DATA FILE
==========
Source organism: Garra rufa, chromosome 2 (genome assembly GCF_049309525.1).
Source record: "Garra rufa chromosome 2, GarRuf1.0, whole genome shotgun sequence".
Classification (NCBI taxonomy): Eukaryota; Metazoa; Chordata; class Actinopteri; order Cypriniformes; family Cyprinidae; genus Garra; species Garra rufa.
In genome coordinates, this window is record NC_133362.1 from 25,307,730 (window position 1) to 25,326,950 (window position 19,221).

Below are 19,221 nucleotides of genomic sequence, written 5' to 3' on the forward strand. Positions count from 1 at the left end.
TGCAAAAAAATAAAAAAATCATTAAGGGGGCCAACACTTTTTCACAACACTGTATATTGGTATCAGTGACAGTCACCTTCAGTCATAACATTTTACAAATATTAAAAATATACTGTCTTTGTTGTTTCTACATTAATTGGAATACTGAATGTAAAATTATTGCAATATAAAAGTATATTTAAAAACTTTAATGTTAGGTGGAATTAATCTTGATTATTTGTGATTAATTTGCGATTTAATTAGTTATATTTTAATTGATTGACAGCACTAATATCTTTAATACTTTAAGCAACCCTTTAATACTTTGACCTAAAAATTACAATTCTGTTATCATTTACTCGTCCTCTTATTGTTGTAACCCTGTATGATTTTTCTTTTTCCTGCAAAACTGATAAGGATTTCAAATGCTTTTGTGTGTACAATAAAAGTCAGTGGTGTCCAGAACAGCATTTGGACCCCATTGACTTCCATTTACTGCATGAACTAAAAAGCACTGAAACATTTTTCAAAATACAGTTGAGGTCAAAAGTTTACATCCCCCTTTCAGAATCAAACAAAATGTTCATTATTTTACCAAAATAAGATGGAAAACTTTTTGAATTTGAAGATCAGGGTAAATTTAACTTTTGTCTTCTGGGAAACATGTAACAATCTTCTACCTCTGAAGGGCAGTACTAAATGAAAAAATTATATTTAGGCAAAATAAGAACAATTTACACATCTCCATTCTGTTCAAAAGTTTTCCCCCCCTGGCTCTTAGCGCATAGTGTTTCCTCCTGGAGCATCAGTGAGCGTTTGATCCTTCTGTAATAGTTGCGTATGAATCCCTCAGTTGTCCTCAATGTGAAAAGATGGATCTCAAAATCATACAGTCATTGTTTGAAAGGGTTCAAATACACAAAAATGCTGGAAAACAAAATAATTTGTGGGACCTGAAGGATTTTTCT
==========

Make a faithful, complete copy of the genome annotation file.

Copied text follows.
Source organism: Garra rufa, chromosome 2 (genome assembly GCF_049309525.1).
Source record: "Garra rufa chromosome 2, GarRuf1.0, whole genome shotgun sequence".
Classification (NCBI taxonomy): Eukaryota; Metazoa; Chordata; class Actinopteri; order Cypriniformes; family Cyprinidae; genus Garra; species Garra rufa.
In genome coordinates, this window is record NC_133362.1 from 25,307,730 (window position 1) to 25,326,950 (window position 19,221).

Below are 19,221 nucleotides of genomic sequence, written 5' to 3' on the forward strand. Positions count from 1 at the left end.
TGCAAAAAAATAAAAAAATCATTAAGGGGGCCAACACTTTTTCACAACACTGTATATTGGTATCAGTGACAGTCACCTTCAGTCATAACATTTTACAAATATTAAAAATATACTGTCTTTGTTGTTTCTACATTAATTGGAATACTGAATGTAAAATTATTGCAATATAAAAGTATATTTAAAAACTTTAATGTTAGGTGGAATTAATCTTGATTATTTGTGATTAATTTGCGATTTAATTAGTTATATTTTAATTGATTGACAGCACTAATATCTTTAATACTTTAAGCAACCCTTTAATACTTTGACCTAAAAATTACAATTCTGTTATCATTTACTCGTCCTCTTATTGTTGTAACCCTGTATGATTTTTCTTTTTCCTGCAAAACTGATAAGGATTTCAAATGCTTTTGTGTGTACAATAAAAGTCAGTGGTGTCCAGAACAGCATTTGGACCCCATTGACTTCCATTTACTGCATGAACTAAAAAGCACTGAAACATTTTTCAAAATACAGTTGAGGTCAAAAGTTTACATCCCCCTTTCAGAATCAAACAAAATGTTCATTATTTTACCAAAATAAGATGGAAAACTTTTTGAATTTGAAGATCAGGGTAAATTTAACTTTTGTCTTCTGGGAAACATGTAACAATCTTCTACCTCTGAAGGGCAGTACTAAATGAAAAAATTATATTTAGGCAAAATAAGAACAATTTACACATCTCCATTCTGTTCAAAAGTTTTCCCCCCCTGGCTCTTAGCGCATAGTGTTTCCTCCTGGAGCATCAGTGAGCGTTTGATCCTTCTGTAATAGTTGCGTATGAATCCCTCAGTTGTCCTCAATGTGAAAAGATGGATCTCAAAATCATACAGTCATTGTTTGAAAGGGTTCAAATACACAAAAATGCTGGAAAACAAAATAATTTGTGGGACCTGAAGGATTTTTCT